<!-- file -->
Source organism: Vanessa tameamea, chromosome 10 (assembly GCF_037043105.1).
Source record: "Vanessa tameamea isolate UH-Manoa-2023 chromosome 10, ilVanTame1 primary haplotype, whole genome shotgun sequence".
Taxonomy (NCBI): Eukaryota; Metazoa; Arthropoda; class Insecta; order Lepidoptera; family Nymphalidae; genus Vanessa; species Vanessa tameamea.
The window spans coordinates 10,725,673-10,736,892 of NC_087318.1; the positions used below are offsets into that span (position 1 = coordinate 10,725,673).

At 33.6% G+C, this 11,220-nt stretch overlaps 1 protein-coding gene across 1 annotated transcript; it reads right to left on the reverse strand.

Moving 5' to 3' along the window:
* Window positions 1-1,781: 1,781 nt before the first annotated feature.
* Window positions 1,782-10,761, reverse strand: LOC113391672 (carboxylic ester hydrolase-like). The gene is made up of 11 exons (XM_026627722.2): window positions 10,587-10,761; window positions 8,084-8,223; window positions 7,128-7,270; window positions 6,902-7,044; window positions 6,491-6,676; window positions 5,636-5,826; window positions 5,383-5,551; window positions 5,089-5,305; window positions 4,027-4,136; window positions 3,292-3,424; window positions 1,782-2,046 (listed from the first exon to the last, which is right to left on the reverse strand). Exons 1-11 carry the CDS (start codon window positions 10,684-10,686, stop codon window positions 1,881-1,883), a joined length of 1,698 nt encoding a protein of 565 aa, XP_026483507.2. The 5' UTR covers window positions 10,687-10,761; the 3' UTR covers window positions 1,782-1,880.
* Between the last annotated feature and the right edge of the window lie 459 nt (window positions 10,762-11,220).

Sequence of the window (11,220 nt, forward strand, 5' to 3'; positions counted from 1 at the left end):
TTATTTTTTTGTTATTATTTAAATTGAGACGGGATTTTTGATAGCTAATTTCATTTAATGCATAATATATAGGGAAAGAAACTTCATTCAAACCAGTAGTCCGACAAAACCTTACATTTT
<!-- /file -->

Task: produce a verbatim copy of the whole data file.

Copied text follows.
Source organism: Vanessa tameamea, chromosome 10 (assembly GCF_037043105.1).
Source record: "Vanessa tameamea isolate UH-Manoa-2023 chromosome 10, ilVanTame1 primary haplotype, whole genome shotgun sequence".
Taxonomy (NCBI): Eukaryota; Metazoa; Arthropoda; class Insecta; order Lepidoptera; family Nymphalidae; genus Vanessa; species Vanessa tameamea.
The window spans coordinates 10,725,673-10,736,892 of NC_087318.1; the positions used below are offsets into that span (position 1 = coordinate 10,725,673).

At 33.6% G+C, this 11,220-nt stretch overlaps 1 protein-coding gene across 1 annotated transcript; it reads right to left on the reverse strand.

Moving 5' to 3' along the window:
* Window positions 1-1,781: 1,781 nt before the first annotated feature.
* Window positions 1,782-10,761, reverse strand: LOC113391672 (carboxylic ester hydrolase-like). The gene is made up of 11 exons (XM_026627722.2): window positions 10,587-10,761; window positions 8,084-8,223; window positions 7,128-7,270; window positions 6,902-7,044; window positions 6,491-6,676; window positions 5,636-5,826; window positions 5,383-5,551; window positions 5,089-5,305; window positions 4,027-4,136; window positions 3,292-3,424; window positions 1,782-2,046 (listed from the first exon to the last, which is right to left on the reverse strand). Exons 1-11 carry the CDS (start codon window positions 10,684-10,686, stop codon window positions 1,881-1,883), a joined length of 1,698 nt encoding a protein of 565 aa, XP_026483507.2. The 5' UTR covers window positions 10,687-10,761; the 3' UTR covers window positions 1,782-1,880.
* Between the last annotated feature and the right edge of the window lie 459 nt (window positions 10,762-11,220).

Sequence of the window (11,220 nt, forward strand, 5' to 3'; positions counted from 1 at the left end):
TTATTTTTTTGTTATTATTTAAATTGAGACGGGATTTTTGATAGCTAATTTCATTTAATGCATAATATATAGGGAAAGAAACTTCATTCAAACCAGTAGTCCGACAAAACCTTACATTTT